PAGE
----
About APIC

History of the APIC

two people holding a piece of art

Collecting Political Items During the 1800's

The collecting of political Americana probably started in 1789 when the very first George Washington "GW" inaugural item was struck. Over the years, as political opposition grew, these American political items not only advertised one's favorite candidate, but left a vast array of tangible political history for all of us to enjoy.

The only common bonds among the early collectors of the 19th century were the various medal catalogs, starting with a collector named Bushnell in 1856 and another collector Satterlee in 1862. While the early collectors most likely had some interest in coins and other medals, the feeling of the time could best be summed up from the opening paragraph of Satterlee's catalog preface which stated "The object of this compilation is simply to invite the attention of American Numismatists to a class of medals that has hitherto been greatly neglected--a class that is inferior to none in variety and interest, and that has a more immediate bearing on the history than any other."

GW button

The APIC was Born

The need for a group of collectors to band together was met in 1945 when five collectors organized the American Political Items Collectors. For a period of fifteen years, Joe Fuld (#1) served as President and Monroe D. Ray (#3) served as Secretary/Treasurer. The letterhead of the organization read "An organization devoted to the dissemination of authoritative information helpful to collectors of political items". In 1959, the organization had grown to 75 members. Monroe D. Ray tried for many years to get the members together for a meeting, to draw up by-laws and elect officers. With little cooperation among the membership, and failing health of Mr. Ray, it was decided to disband the APIC as of May 1st, 1960. Both Mr. Ray and Mr. Fuld had done a big and oftentimes thankless job during the fifteen years that they served as officers.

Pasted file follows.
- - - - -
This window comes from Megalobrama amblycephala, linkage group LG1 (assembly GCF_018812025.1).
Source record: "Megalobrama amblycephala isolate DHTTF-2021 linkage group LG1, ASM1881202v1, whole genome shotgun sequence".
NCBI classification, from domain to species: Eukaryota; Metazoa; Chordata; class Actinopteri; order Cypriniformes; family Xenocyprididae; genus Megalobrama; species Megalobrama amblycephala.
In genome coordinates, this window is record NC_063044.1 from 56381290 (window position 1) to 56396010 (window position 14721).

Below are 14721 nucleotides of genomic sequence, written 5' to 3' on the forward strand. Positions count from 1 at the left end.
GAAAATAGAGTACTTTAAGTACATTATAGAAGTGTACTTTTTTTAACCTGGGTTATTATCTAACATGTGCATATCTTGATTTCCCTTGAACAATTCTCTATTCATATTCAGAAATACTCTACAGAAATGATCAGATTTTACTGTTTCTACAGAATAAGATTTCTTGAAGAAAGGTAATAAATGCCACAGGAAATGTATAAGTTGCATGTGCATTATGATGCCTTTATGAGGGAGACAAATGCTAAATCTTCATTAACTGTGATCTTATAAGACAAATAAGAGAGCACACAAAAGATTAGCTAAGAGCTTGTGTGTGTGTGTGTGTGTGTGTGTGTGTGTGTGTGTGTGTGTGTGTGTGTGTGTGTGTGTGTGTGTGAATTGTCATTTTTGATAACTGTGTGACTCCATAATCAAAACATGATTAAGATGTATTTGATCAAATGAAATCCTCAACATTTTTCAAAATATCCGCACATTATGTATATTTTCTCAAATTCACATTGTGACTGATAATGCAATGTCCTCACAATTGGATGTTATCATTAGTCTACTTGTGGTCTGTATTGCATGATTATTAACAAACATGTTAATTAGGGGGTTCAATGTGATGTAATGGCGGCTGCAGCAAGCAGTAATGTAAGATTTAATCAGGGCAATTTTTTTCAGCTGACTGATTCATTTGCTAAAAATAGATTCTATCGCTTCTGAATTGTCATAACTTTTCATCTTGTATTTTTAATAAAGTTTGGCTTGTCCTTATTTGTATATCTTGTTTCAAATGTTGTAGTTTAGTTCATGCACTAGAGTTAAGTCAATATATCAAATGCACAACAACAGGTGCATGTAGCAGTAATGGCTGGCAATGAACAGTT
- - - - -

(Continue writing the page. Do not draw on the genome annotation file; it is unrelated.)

With no one willng to take over the responsibility of running the organization, the APIC nearly came to an end. Early in May of 1960, U.I. "Chick" Harris took the initiative, and wrote a letter to all APIC members mentioning that there was more nationwide interest in political Americana than there had been for years, and asked for every member to voice their opinion regarding a re-organization. This resulted in a meeting of the APIC, held at William's Restaurant in Chicago on July 24th, 1960 just prior to the Republican Convention. This meeting was attended by some 20 members and lasted six hours. It was a true business meeting since not a single button was sold or traded!

From this meeting, the APIC was revitalized into the active organization that is is today. The changes which took place included expanding the number of officers, forming a board of directors, voting by ballot, new by-laws and a constitution, a coded roster, auctions, national conventions every two years, price guides, control of fakes, encouraging local groups and, best of all--news bulletins to members. These news bulletins grew into what we have today, the APIC Keynoter.

APIC logo 1980

The APIC Today

Many changes have occurred since those early days including the growth of our membership to over 2000 members. The organization serves the entire field of political memorabilia collecting and many other associated fields. There are many publications and auction catalogs being produced that serve the hobby, plus reference books and internet sites dedicated to the field of political memorabilia. The APIC played a dominant role in the passage of the Hobby Protection Act of 1973, and we continue to work hard with the Federal Trade Commission enforcing this law. The APIC works with presidential libraries and other institutions, researching and studying the various facets of the hobby. The APIC also sponsors a summer internship program in cooperation with the Smithsonian Institution.

Rex Teddy

Sign-up today! Become a member